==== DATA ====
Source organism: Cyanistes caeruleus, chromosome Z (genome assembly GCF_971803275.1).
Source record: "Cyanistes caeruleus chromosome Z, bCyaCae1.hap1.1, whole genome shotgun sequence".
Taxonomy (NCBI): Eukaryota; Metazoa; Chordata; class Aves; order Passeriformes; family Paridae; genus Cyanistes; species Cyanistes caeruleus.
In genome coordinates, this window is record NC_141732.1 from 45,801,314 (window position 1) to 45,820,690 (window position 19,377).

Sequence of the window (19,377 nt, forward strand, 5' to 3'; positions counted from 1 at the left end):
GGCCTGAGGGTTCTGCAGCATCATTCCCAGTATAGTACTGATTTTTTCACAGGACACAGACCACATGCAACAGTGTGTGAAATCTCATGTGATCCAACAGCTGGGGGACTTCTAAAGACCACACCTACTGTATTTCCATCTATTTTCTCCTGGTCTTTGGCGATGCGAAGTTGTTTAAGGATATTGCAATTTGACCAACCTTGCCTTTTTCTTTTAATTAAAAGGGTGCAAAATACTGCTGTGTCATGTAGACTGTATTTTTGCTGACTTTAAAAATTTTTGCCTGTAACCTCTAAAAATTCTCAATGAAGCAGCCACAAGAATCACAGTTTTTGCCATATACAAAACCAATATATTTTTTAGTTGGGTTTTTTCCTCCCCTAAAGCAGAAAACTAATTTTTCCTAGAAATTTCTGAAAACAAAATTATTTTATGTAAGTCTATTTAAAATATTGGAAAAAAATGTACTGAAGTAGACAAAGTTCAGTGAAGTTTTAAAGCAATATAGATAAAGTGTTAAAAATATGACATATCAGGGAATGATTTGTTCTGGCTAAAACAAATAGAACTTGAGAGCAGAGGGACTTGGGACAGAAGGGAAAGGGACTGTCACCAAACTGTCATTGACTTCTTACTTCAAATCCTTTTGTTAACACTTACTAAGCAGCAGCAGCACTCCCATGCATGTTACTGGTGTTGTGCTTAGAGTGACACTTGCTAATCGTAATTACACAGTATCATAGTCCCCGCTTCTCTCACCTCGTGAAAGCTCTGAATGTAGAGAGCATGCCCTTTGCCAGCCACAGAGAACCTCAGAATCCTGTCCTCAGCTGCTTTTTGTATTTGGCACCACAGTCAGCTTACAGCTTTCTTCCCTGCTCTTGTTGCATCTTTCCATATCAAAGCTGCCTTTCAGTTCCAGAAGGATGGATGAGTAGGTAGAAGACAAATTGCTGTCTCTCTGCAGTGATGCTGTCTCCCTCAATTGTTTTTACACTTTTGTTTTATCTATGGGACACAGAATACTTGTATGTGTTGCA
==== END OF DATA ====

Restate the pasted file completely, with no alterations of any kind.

Source organism: Cyanistes caeruleus, chromosome Z (genome assembly GCF_971803275.1).
Source record: "Cyanistes caeruleus chromosome Z, bCyaCae1.hap1.1, whole genome shotgun sequence".
Taxonomy (NCBI): Eukaryota; Metazoa; Chordata; class Aves; order Passeriformes; family Paridae; genus Cyanistes; species Cyanistes caeruleus.
In genome coordinates, this window is record NC_141732.1 from 45,801,314 (window position 1) to 45,820,690 (window position 19,377).

Sequence of the window (19,377 nt, forward strand, 5' to 3'; positions counted from 1 at the left end):
GGCCTGAGGGTTCTGCAGCATCATTCCCAGTATAGTACTGATTTTTTCACAGGACACAGACCACATGCAACAGTGTGTGAAATCTCATGTGATCCAACAGCTGGGGGACTTCTAAAGACCACACCTACTGTATTTCCATCTATTTTCTCCTGGTCTTTGGCGATGCGAAGTTGTTTAAGGATATTGCAATTTGACCAACCTTGCCTTTTTCTTTTAATTAAAAGGGTGCAAAATACTGCTGTGTCATGTAGACTGTATTTTTGCTGACTTTAAAAATTTTTGCCTGTAACCTCTAAAAATTCTCAATGAAGCAGCCACAAGAATCACAGTTTTTGCCATATACAAAACCAATATATTTTTTAGTTGGGTTTTTTCCTCCCCTAAAGCAGAAAACTAATTTTTCCTAGAAATTTCTGAAAACAAAATTATTTTATGTAAGTCTATTTAAAATATTGGAAAAAAATGTACTGAAGTAGACAAAGTTCAGTGAAGTTTTAAAGCAATATAGATAAAGTGTTAAAAATATGACATATCAGGGAATGATTTGTTCTGGCTAAAACAAATAGAACTTGAGAGCAGAGGGACTTGGGACAGAAGGGAAAGGGACTGTCACCAAACTGTCATTGACTTCTTACTTCAAATCCTTTTGTTAACACTTACTAAGCAGCAGCAGCACTCCCATGCATGTTACTGGTGTTGTGCTTAGAGTGACACTTGCTAATCGTAATTACACAGTATCATAGTCCCCGCTTCTCTCACCTCGTGAAAGCTCTGAATGTAGAGAGCATGCCCTTTGCCAGCCACAGAGAACCTCAGAATCCTGTCCTCAGCTGCTTTTTGTATTTGGCACCACAGTCAGCTTACAGCTTTCTTCCCTGCTCTTGTTGCATCTTTCCATATCAAAGCTGCCTTTCAGTTCCAGAAGGATGGATGAGTAGGTAGAAGACAAATTGCTGTCTCTCTGCAGTGATGCTGTCTCCCTCAATTGTTTTTACACTTTTGTTTTATCTATGGGACACAGAATACTTGTATGTGTTGCA